Wednesday, 24 May 2017

AWSG Whimbrels getting close to breeding ground!

Over the past week, our two Whimbrels KS and KU have made significant progress towards breeding ground.


After staying for 10 days in Panjin, Liaoning Province, on 17 May, KS first made a north-east flight to the east coast of Sakhalin, Russia in a single flight of nearly 2,000km in 2 days with an average speed of 45.1km/h. On 21 May, signals from the transmitter show us that KS had moved again to a lake called Ozero Tungar near the coast of the Sea of Okhotsk. But it had only stay for a very short while, maybe for an hour or so, before it continued to head inland in a north easterly direction.

Fig 1. Migration route of KS after leaving the Yellow Sea

Just a day after KS departed, KU made its move as well. On 21 May, KU first made a stop near Qiqihar City in Heilongjiang Province before crossing the China-Russia border. In two days’ time, KU again flew for another 1,650km with average speed of 35.1km to land in an area east of Yakutsk in Sakha Republic. From the maps (Fig 2) we could see KU had been utilising wetlands all along a straight line from China to Russia. It will be very interesting to see if its final destination in the breeding ground falls on the same straight line!

In one or two weeks’ time we would also hopefully be able to find out where they nest, which is one of the main objective of this satellite tracking project. Another very interesting question would be: Will KS and KU reunion again at the breeding ground?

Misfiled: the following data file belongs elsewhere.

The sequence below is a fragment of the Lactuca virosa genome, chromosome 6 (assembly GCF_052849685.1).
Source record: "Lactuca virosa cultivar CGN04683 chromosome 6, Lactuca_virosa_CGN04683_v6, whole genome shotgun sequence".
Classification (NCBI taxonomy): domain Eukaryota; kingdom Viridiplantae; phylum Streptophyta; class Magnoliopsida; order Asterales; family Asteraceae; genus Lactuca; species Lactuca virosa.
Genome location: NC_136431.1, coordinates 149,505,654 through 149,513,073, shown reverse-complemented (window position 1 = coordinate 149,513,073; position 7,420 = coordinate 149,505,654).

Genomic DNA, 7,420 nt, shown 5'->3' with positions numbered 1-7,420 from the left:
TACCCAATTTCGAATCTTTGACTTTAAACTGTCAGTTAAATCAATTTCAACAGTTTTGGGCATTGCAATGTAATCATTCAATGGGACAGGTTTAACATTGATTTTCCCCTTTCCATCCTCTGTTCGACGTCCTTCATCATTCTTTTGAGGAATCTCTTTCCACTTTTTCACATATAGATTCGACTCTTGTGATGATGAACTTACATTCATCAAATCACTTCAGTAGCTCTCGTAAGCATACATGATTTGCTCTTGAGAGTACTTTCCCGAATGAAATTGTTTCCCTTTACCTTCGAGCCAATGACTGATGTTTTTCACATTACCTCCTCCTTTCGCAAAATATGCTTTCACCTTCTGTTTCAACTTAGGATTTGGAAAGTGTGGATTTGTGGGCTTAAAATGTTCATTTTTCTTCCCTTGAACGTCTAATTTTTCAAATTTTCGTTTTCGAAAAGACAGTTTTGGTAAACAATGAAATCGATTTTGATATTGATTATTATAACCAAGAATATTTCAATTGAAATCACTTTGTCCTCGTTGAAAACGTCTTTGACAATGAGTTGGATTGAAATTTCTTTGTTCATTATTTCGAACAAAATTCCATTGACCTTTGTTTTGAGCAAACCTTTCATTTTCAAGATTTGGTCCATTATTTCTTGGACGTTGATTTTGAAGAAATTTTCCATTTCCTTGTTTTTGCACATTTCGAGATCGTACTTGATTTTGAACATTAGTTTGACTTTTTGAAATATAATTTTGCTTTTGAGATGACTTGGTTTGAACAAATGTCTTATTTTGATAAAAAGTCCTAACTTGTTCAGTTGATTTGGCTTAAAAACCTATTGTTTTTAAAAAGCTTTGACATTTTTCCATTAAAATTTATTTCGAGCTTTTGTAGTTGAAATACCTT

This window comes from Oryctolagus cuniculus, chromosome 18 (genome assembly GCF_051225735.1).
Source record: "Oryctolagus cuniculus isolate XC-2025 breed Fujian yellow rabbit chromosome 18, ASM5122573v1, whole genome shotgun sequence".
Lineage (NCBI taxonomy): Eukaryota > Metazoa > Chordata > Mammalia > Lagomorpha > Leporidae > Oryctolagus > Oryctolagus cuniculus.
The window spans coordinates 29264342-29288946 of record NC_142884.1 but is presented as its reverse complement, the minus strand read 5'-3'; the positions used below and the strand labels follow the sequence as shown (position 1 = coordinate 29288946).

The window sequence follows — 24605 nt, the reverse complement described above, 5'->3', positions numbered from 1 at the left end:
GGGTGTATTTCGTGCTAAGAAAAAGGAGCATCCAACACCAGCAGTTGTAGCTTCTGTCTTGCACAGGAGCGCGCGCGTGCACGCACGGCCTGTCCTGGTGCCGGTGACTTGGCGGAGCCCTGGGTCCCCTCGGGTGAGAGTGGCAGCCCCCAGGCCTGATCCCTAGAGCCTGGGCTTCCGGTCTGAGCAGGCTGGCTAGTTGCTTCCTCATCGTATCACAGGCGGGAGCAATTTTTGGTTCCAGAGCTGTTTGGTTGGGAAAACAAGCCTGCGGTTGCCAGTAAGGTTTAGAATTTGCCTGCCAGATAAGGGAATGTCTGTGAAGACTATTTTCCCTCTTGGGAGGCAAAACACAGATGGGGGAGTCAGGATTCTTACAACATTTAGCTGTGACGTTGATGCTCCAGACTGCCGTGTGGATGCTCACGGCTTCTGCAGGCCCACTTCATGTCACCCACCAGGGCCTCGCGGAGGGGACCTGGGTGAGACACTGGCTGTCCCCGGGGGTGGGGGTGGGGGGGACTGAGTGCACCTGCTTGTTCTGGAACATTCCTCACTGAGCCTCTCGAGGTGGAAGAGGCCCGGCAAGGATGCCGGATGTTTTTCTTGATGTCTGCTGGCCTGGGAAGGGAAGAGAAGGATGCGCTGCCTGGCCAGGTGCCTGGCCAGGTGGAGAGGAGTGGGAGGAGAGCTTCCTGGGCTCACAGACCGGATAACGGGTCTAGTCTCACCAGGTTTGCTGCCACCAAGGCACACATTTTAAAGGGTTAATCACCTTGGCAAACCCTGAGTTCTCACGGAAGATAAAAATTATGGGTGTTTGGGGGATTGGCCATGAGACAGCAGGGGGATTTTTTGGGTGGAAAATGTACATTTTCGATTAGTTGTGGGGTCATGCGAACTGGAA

Fig. 2 Migration route of KU from China to Russia

 We are now quite certain that JX would stay in Palawan, the Philippines. Nevertheless, it is still giving us valuable information as NW Australia leg-flagged Whimbrels have not been resighted in South-east Asia before.

Today also marks the 100th day since we deployed transmitter on LA, we do hope our Whimbrels and transmitters stay strong for another 100 days or more for us to understand more of their magical journey!

Photo 1: LA at Eighty Miles Beach on day one. Photo: Prue Wright

As of 23 May 2017:
Migration tracks of our Whimbrels:

Migration summary on our Whimbrels

Katherine Leung
23 May 2017

Sunday, 14 May 2017

AWSG satellite tagged Whimbrels Update 3

Reunion at the Yellow Sea

It has nearly been a month since our three Whimbrels departed Broome. Their journeys so far clearly show us that, when it comes to migration, individual bird of the same species has different strategy but yet could still show some similarities.

KS and KU were our Whimbrels that were caught in the same flock, fitted with satellite transmitters and released together on the same day (24 February 2017) at West Quarry Beach, Roebuck Bay, Broome. Back then, they were at similar stage on moulting their wings (moult of the outer most primary feather nearly finished), and were at similar weight (KS – 357g, KU – 399g). It was therefore very reasonable for them to start migration on almost the same date.


Six days later, both KS and KU reached their first stop-over sites on migration which are 280km apart. However, both sites were estuarine area with intertidal mudflat for foraging. Since then, their journeys deviated. 

Fig1. First stop-over location for KU and KS after 6 days of migration

KS adopted a “hopping” strategy by staying at different sites over very short period of time, so it was really lucky for it to be found and photographed. Overall it had stayed in Taiwan for only 6 days before moving on its next leg of migration.

KS in Taiwan. Photo Lin  Jer An